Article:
Coup Leaders in Thailand Promise Elections but Military Imposes Martial Law and Press Censorship, and Abolishes the Constitution

Article excerpt

LEADERS of a military coup in Thailand promised Sunday to hand over power to a caretaker government and hold national elections within six months, saying they did not want to retain control.

Army chief Gen. Suchinda Kraprayoon, speaking the day after his soldiers ousted the government of Prime Minister Chatichai Choonhavan in a bloodless putsch, said the armed forces were determined to snuff out corruption in one of Asia's most dynamic economies.

"We have no intention of keeping power, but we decided to take over because we could not allow large-scale corruption to drag on," Gen. Suchinda told a news conference at army headquarters.

"There must be measures to prevent politicians buying their way into parliament," he said, flanked by generals and joking to reporters.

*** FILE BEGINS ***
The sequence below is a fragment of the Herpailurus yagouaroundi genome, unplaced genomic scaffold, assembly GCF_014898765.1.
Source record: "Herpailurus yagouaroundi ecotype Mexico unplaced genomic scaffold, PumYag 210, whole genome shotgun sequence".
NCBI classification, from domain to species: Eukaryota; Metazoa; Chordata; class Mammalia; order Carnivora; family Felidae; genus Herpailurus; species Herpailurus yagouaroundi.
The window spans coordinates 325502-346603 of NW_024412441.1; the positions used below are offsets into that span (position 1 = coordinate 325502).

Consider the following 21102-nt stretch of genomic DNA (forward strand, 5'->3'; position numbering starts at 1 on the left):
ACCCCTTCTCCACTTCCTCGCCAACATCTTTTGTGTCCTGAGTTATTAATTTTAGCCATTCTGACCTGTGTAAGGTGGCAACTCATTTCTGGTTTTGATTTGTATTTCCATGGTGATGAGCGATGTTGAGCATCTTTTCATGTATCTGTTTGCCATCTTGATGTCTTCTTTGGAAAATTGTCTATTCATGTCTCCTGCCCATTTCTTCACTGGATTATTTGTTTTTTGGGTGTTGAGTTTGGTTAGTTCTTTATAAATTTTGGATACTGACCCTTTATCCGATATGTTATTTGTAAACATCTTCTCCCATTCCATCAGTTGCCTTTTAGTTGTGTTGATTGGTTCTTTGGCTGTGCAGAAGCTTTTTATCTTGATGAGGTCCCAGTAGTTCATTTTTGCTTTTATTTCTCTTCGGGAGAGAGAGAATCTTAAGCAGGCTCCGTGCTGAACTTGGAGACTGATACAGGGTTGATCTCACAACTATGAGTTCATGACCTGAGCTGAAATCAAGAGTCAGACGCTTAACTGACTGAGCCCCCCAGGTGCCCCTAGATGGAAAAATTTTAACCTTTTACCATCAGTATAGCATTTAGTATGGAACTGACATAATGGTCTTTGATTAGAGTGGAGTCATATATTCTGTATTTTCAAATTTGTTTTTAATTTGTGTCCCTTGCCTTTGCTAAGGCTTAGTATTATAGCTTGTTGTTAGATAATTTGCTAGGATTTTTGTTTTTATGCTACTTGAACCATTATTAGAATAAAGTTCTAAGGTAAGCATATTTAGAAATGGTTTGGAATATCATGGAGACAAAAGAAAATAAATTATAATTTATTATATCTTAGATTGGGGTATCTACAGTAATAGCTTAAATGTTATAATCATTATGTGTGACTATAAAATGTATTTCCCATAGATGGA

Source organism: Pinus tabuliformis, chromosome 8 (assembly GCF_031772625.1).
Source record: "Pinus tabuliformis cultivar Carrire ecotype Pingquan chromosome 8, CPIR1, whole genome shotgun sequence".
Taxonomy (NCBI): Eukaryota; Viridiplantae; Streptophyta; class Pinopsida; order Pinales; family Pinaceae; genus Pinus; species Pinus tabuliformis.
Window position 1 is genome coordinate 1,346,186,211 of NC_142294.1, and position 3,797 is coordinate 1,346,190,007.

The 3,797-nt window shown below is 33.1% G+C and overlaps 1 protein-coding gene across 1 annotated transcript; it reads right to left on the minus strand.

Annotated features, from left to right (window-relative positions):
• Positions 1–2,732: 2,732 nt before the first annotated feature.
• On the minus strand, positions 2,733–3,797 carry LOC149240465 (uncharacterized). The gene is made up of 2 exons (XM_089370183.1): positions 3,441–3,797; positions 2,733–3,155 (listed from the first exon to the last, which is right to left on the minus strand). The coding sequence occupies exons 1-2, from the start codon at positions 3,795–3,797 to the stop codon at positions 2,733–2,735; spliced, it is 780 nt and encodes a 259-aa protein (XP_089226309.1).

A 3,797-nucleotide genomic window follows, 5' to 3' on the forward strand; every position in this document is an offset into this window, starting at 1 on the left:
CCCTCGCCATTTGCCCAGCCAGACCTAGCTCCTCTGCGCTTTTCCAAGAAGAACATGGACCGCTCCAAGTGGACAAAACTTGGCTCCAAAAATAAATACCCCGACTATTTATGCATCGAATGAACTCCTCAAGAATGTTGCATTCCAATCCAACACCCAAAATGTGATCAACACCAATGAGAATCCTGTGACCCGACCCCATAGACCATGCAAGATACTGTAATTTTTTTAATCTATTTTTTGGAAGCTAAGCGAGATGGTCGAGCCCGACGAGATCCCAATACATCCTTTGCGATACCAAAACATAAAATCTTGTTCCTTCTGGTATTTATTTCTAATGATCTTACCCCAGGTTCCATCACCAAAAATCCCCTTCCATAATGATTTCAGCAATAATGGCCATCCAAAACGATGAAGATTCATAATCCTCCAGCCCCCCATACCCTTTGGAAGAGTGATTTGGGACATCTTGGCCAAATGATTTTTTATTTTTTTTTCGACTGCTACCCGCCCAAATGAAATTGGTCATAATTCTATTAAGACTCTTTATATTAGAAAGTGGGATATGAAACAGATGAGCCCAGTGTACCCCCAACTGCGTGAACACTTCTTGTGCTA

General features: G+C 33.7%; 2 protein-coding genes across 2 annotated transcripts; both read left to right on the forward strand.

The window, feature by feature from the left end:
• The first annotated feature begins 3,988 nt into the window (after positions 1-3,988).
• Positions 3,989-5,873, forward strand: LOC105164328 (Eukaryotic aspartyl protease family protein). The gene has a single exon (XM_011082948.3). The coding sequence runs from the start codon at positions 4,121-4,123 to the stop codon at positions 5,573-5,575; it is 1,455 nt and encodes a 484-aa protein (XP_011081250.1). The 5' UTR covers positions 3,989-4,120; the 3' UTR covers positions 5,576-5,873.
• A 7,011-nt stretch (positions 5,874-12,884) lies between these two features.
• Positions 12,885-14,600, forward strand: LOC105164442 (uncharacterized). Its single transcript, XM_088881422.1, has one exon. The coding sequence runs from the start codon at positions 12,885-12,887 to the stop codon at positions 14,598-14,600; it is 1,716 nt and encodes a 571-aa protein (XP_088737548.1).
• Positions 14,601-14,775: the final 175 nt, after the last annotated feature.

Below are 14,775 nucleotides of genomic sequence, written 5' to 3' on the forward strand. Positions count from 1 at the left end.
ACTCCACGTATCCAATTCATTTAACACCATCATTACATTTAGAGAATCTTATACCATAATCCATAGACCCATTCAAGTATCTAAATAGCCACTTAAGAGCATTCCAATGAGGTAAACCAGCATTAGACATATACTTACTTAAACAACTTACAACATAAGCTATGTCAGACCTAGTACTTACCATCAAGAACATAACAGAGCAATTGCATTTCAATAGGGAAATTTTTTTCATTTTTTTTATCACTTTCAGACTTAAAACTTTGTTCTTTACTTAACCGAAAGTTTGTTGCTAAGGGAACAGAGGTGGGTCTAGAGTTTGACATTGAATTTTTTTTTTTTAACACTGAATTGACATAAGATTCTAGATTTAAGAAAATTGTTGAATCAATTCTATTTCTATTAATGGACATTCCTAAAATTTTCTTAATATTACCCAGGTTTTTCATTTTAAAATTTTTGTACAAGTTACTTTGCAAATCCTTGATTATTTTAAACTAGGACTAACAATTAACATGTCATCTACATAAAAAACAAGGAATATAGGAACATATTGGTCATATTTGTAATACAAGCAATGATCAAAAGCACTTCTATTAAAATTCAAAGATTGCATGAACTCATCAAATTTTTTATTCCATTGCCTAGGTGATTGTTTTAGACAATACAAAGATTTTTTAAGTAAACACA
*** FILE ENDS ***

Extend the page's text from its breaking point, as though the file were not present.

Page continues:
The new military junta appointed a broad-based civilian advisory council Sunday and said it would draw up a new constitution ahead of fresh elections. But it did not say who would be in the caretaker administration.

The United States, a major ally of the thriving southeast Asian monarchy, suspended economic and military aid to protest Saturday's coup by the 200,000-strong Thai armed forces.

Suchinda said Prime Minister Chatichai, held at a heavily guarded air force camp in Bangkok after his arrest aboard a C-130 military transport plane, would be released when the situation returned to normal.

The US, which condemned the overthrow of Thailand's first elected premier in more than a decade, said it was worried about the safety of Chatichai and members of his Cabinet. In 1988, Chatichai's party, Chart Thai, won a majority of seats in the parliament.

The coup leader, Gen. …

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